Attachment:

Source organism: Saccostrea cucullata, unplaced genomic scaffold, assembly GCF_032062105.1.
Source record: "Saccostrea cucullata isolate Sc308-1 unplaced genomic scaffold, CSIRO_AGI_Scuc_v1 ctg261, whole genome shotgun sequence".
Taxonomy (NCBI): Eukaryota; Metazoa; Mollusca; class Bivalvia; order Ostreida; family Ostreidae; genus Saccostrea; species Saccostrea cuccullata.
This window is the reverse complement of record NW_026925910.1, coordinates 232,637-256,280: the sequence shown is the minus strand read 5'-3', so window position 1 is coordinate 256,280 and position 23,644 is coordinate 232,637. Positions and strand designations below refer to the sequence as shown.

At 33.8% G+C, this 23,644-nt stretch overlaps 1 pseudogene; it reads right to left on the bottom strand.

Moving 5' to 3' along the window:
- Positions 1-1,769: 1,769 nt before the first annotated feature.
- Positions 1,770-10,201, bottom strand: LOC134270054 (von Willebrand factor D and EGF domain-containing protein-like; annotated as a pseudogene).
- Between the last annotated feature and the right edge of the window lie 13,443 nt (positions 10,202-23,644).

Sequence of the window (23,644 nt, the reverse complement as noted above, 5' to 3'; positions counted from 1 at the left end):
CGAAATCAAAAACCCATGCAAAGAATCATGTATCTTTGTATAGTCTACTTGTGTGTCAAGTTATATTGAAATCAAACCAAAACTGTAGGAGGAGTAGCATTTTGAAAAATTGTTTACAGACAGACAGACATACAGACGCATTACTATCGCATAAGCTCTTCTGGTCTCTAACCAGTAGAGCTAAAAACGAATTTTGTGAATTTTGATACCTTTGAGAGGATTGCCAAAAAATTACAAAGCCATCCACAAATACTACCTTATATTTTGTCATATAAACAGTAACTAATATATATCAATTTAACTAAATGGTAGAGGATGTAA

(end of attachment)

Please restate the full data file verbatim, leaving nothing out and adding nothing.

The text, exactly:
Source organism: Saccostrea cucullata, unplaced genomic scaffold, assembly GCF_032062105.1.
Source record: "Saccostrea cucullata isolate Sc308-1 unplaced genomic scaffold, CSIRO_AGI_Scuc_v1 ctg261, whole genome shotgun sequence".
Taxonomy (NCBI): Eukaryota; Metazoa; Mollusca; class Bivalvia; order Ostreida; family Ostreidae; genus Saccostrea; species Saccostrea cuccullata.
This window is the reverse complement of record NW_026925910.1, coordinates 232,637-256,280: the sequence shown is the minus strand read 5'-3', so window position 1 is coordinate 256,280 and position 23,644 is coordinate 232,637. Positions and strand designations below refer to the sequence as shown.

At 33.8% G+C, this 23,644-nt stretch overlaps 1 pseudogene; it reads right to left on the bottom strand.

Moving 5' to 3' along the window:
- Positions 1-1,769: 1,769 nt before the first annotated feature.
- Positions 1,770-10,201, bottom strand: LOC134270054 (von Willebrand factor D and EGF domain-containing protein-like; annotated as a pseudogene).
- Between the last annotated feature and the right edge of the window lie 13,443 nt (positions 10,202-23,644).

Sequence of the window (23,644 nt, the reverse complement as noted above, 5' to 3'; positions counted from 1 at the left end):
CGAAATCAAAAACCCATGCAAAGAATCATGTATCTTTGTATAGTCTACTTGTGTGTCAAGTTATATTGAAATCAAACCAAAACTGTAGGAGGAGTAGCATTTTGAAAAATTGTTTACAGACAGACAGACATACAGACGCATTACTATCGCATAAGCTCTTCTGGTCTCTAACCAGTAGAGCTAAAAACGAATTTTGTGAATTTTGATACCTTTGAGAGGATTGCCAAAAAATTACAAAGCCATCCACAAATACTACCTTATATTTTGTCATATAAACAGTAACTAATATATATCAATTTAACTAAATGGTAGAGGATGTAA